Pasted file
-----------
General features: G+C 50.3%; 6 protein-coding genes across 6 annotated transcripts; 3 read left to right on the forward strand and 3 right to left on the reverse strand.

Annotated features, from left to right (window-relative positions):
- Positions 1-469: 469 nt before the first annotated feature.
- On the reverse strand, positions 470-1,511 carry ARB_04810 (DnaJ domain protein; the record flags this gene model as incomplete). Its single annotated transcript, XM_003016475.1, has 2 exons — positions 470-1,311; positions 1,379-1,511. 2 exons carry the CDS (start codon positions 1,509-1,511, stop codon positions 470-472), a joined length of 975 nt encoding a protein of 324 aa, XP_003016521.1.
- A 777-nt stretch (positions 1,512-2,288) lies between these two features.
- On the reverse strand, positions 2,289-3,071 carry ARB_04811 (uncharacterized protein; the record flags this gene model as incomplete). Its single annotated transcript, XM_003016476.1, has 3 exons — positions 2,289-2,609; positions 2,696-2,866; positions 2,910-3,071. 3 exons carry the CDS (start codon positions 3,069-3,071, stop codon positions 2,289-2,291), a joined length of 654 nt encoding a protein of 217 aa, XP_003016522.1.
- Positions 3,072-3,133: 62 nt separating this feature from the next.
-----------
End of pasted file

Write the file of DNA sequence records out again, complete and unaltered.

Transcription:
General features: G+C 50.3%; 6 protein-coding genes across 6 annotated transcripts; 3 read left to right on the forward strand and 3 right to left on the reverse strand.

Annotated features, from left to right (window-relative positions):
- Positions 1-469: 469 nt before the first annotated feature.
- On the reverse strand, positions 470-1,511 carry ARB_04810 (DnaJ domain protein; the record flags this gene model as incomplete). Its single annotated transcript, XM_003016475.1, has 2 exons — positions 470-1,311; positions 1,379-1,511. 2 exons carry the CDS (start codon positions 1,509-1,511, stop codon positions 470-472), a joined length of 975 nt encoding a protein of 324 aa, XP_003016521.1.
- A 777-nt stretch (positions 1,512-2,288) lies between these two features.
- On the reverse strand, positions 2,289-3,071 carry ARB_04811 (uncharacterized protein; the record flags this gene model as incomplete). Its single annotated transcript, XM_003016476.1, has 3 exons — positions 2,289-2,609; positions 2,696-2,866; positions 2,910-3,071. 3 exons carry the CDS (start codon positions 3,069-3,071, stop codon positions 2,289-2,291), a joined length of 654 nt encoding a protein of 217 aa, XP_003016522.1.
- Positions 3,072-3,133: 62 nt separating this feature from the next.